First and foremost are our recommendations about spectrum. Freeing up more spectrum – licensed, lightly licensed, and unlicensed, for fixed and mobile broadband – is at the heart of the Plan’s efforts to promote competition and faster, more effective networks.
 
The centerpiece of the Plan is our recommendation that the Executive Branch free up 500 MHz of spectrum for broadband use by the year 2020. This spectrum will enhance broadband competition for consumers, help make America the leader in mobile innovation, and provide more options for Smart Grid communications. Whether these are commercial or private utility networks, licensed or unlicensed networks – or some combination, spectrum will provide more options for a reliable and secure smart grid.
 
In June, we were pleased to see that President Obama directed NTIA and other federal agencies to create a plan by October 1 for making 500 MHz of spectrum available over the next ten years, which was consistent with the recommendation in the National Broadband Plan. We look forward to continuing our close working relationship with NTIA once the plan is released.
 
As we take steps at the FCC to ensure that spectrum is used efficiently, we are particularly excited about the unanimous order, just two weeks ago, to free up spectrum in the “TV white spaces” between broadcast television channels on an unlicensed basis. When we made this announcement, understandably, the media’s focus was on how the release of this spectrum could spur new markets in consumer devices. The release of “junk band” spectrum over 20 years ago for unlicensed use led to baby monitors, cordless phones and eventually Wi-Fi. Many commenters suggested that the TV white spaces would lead to “Super Wi-Fi” networks that provide greater range, better coverage inside buildings and increased capacity for consumers and businesses.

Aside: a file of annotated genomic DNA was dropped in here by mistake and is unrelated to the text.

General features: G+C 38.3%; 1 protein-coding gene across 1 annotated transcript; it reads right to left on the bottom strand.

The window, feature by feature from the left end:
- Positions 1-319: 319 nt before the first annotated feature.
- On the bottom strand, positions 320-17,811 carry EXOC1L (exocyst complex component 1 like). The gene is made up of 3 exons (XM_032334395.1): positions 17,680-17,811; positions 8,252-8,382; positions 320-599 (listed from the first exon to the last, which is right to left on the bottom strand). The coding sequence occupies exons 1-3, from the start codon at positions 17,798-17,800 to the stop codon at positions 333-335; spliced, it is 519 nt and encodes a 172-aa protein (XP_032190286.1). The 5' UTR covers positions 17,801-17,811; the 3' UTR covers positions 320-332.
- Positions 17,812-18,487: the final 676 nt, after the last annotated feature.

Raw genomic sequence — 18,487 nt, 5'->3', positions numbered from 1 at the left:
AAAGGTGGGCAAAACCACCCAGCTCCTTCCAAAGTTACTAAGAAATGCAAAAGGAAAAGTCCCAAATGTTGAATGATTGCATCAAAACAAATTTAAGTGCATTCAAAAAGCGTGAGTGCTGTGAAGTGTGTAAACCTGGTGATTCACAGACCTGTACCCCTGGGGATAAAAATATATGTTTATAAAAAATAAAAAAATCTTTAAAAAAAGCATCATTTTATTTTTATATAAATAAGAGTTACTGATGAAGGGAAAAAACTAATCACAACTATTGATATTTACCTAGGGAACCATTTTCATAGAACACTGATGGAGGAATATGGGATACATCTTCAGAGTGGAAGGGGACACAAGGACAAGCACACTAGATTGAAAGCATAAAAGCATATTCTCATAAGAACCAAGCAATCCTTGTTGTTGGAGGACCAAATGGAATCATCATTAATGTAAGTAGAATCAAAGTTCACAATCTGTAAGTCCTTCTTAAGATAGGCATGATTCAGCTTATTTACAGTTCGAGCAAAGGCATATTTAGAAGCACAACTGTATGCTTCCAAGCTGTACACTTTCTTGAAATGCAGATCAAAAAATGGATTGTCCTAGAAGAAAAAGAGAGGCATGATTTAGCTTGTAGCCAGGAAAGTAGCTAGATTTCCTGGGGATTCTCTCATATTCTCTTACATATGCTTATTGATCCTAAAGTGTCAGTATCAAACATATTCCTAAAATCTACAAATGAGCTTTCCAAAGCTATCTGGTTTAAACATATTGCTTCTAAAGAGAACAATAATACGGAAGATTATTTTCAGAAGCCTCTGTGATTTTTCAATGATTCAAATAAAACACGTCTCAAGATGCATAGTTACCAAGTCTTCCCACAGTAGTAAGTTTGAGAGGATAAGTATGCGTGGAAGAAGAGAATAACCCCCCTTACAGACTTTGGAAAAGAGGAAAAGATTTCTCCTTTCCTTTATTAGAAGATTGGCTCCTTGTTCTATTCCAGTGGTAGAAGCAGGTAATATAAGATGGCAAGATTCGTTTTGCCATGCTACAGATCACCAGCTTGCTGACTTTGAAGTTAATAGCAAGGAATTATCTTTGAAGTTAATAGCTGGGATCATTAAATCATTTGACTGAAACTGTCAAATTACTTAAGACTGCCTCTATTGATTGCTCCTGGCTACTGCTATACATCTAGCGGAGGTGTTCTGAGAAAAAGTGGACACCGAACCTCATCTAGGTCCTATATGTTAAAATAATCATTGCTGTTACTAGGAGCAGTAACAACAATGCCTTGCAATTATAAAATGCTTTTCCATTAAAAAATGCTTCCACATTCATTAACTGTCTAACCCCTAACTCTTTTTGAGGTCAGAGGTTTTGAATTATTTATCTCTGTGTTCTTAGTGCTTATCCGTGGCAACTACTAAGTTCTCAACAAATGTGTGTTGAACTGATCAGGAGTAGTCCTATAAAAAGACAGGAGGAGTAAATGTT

But we at the FCC also think that the white spaces can be a valuable option for Smart Grid communications. Already, we’ve seen Spectrum Bridge, Google and the Plumas-Sierra Rural Electric Cooperative successfully conduct the first Smart Grid network trial utilizing white spaces spectrum. In the trial, Plumas-Sierra was able to use white spaces spectrum effectively and securely for grid automation applications – while also offering a retail broadband service at the same time. And this was all done in an area with challenging terrain in the rural California and Nevada mountains, where other wireless approaches did not satisfy performance requirements.
 
Certainly white spaces spectrum is not the only Smart Grid solution. As both our Chairman, Julius Genachowski, and George Arnold have said, there will need to be a variety of communications options for the Smart Grid, given differences in the types of applications, required data throughput, reliability, security, and other factors. But as we look forward to more trials like Plumas-Sierra’s and larger white spaces Smart Grid deployments in the months and years to come, we are confident that white spaces is good for the Smart Grid.
 
Even as we pursue these changes, it’s equally important that we recognize existing FCC policies that are already spurring innovation and investment in the Smart Grid. For example, the FCC’s creation of unlicensed spectrum bands at 900 MHz, 2.4 GHz and 5.8 GHz has brought a tremendous set of options to the Smart Grid. Today, many meter-reading networks and other Smart Grid platform networks are being built in these bands. In addition, the structure of the FCC’s Part 15 rules, in which a device manufacturer simply has to certify that a device meets basic technical rules, has spurred innovation in a variety of devices that can be used in Smart Grid communications.
 
The FCC’s “lightly licensed” rules at 3.65 GHz have also made this band attractive to utilities building out private WiMAX networks. For instance, Oklahoma Gas & Electric is using $130 million in Recovery Act funds awarded by the Department of Energy to build out its Smart Grid communications system in 3.65.